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Published on Oct 10, 2014
BLAINE, Minn. -- Nearly 70 years after the war ended, veterans in declining numbers got a chance to return to the air in a familiar way last weekend.
For the 44th time WWII glider pilots and crew members from around the country gathered for a reunion.
This year's reunion was in the metro area for possibly the last time, with a special trip to the Golden Wings Museum at the Anoka County Airport in Blaine.
Of six thousand glider pilots in the war, less than 200 remain, and about 20 made their way to the reunion this year.
"This is something that won't happen again in my lifetime, to have this many in one spot. Their reunion takes place at different locations around the country. So we're very pleased and happy to have them here," Golden Wings Museum Director Craig Schiller said.
It was a unique chance for these men in their 80s and 90s to share stories and see the planes they knew well.
"(Other WWII veterans) understand when you talk. When you get into the conversation, you can understand each other," William Waggoner, a glider pilot in WWII, now living in Mesa, Arizona said.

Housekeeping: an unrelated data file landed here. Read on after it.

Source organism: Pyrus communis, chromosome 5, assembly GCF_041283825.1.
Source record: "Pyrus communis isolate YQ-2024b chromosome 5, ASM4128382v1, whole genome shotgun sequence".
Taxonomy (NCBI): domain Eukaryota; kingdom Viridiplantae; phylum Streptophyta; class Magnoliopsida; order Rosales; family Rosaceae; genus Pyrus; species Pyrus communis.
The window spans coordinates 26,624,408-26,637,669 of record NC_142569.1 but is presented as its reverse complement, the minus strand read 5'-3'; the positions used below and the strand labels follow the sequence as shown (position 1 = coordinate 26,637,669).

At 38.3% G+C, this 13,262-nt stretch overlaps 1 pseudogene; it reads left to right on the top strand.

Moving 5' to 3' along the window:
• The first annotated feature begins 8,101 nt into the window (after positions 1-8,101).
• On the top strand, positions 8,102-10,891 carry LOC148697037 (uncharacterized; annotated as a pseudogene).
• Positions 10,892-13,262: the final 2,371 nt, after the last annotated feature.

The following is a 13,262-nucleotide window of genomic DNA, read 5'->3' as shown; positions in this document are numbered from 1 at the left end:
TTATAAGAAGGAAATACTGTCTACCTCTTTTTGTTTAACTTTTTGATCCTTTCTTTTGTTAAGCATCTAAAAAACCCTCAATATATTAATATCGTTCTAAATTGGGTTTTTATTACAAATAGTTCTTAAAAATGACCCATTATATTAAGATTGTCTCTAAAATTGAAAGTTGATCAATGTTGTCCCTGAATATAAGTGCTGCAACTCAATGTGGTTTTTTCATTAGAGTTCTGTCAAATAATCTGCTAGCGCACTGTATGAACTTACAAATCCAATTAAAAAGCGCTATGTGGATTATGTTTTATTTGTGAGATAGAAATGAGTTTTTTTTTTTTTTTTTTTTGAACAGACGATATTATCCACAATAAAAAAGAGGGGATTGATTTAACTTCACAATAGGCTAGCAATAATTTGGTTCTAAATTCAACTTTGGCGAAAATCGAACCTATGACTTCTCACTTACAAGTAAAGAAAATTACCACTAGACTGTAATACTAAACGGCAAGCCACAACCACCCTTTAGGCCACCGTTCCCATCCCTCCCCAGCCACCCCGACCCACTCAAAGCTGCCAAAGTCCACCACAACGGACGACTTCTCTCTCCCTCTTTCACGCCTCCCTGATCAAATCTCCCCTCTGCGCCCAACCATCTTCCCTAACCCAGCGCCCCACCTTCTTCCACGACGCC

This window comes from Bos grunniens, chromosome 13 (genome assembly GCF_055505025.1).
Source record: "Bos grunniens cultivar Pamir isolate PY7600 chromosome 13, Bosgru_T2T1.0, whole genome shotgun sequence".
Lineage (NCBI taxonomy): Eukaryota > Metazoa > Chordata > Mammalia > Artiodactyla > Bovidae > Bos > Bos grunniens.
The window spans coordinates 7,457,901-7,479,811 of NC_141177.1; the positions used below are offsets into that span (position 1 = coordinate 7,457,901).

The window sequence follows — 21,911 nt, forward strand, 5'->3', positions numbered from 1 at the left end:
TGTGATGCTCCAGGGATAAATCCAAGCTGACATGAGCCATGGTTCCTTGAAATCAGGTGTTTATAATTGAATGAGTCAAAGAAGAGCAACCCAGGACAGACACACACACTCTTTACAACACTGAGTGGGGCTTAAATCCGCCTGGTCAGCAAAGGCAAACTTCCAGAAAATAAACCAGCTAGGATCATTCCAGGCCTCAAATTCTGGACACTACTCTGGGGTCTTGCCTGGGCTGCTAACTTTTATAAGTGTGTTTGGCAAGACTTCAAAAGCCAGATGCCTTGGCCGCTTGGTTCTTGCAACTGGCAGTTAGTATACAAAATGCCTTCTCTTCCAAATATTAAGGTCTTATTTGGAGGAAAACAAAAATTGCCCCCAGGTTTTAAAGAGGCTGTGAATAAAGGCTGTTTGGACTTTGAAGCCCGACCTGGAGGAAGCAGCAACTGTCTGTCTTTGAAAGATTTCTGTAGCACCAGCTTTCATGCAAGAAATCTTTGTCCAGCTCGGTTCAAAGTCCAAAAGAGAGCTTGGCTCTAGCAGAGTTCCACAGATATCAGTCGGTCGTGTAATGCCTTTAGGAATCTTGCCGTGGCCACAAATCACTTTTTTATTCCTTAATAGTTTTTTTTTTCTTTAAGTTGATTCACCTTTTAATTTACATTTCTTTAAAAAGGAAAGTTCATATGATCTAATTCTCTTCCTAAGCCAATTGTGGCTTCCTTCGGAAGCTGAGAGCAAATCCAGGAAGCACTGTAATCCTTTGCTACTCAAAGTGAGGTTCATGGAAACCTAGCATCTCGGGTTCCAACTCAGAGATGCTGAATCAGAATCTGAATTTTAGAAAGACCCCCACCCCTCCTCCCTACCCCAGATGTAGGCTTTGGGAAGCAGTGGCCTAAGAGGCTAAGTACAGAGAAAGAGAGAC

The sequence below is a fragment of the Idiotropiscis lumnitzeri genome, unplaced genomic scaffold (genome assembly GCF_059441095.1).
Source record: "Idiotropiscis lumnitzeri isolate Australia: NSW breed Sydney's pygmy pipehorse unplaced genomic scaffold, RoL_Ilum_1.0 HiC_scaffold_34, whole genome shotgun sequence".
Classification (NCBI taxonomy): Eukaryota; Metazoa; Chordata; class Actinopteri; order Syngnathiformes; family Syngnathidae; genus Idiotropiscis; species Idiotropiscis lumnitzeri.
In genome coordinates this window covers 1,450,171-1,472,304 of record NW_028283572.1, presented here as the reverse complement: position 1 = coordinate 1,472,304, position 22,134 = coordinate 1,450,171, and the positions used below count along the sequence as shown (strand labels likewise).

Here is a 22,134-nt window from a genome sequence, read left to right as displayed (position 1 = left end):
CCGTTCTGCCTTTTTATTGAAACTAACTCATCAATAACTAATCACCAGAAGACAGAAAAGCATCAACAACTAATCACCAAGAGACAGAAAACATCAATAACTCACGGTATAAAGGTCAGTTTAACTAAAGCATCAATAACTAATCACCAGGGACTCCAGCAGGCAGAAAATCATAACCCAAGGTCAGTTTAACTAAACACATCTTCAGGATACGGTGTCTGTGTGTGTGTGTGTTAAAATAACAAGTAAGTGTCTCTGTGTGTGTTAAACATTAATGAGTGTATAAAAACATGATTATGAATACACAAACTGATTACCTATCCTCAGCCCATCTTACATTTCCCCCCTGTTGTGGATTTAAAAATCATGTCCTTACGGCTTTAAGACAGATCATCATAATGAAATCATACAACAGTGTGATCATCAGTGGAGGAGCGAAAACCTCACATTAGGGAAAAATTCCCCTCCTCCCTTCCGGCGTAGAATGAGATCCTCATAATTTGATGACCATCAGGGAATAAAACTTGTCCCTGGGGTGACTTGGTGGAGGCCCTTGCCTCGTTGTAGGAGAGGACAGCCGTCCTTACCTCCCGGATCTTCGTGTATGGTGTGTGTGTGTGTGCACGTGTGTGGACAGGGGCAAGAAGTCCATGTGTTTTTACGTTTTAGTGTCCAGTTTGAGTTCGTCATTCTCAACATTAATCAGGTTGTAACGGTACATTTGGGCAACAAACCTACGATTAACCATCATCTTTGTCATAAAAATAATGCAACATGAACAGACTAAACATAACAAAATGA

"You develop new friends that you hope to see in the next reunion," Clifford Underwood, also a glider pilot in WWII, now living in Redding, California said.
One high point was a ride through the clouds in a Lockheed Lodestar.
"I didn't think I was going to go flying again, but here I am, sitting in the airplane," Jerry Clausen, who was a field lineman in WWII and a former airline pilot, said.
The Lockheed Lodestar was part of WWII as a transport cargo airplane, but one of its roles was also, it towed gliders. And so it would tow the gliders into combat area one at a time," Schiller said.
The veterans said they know there won't be many more reunions to come.
"It's true, I'm 92 years old," Waggoner said. "There's a couple guys that I knew in the service that used to come and they passed away."
"I had three other good friends and the four of us enjoyed these reunions and I only have me now," Underwood said.
With many dark and bright days behind them, this one made them smile.
"The flight was just beautiful," Underwood said.
"It brings back old times," Waggoner said.
"That'll be a memory now, that'll be a memory," Clausen, of Lino Lakes, said.
The Golden Wings Museum is a private collection of about 30 planes from the 1920s and '30s.
Next year, the reunion is scheduled to be held in Memphis, Tennessee.
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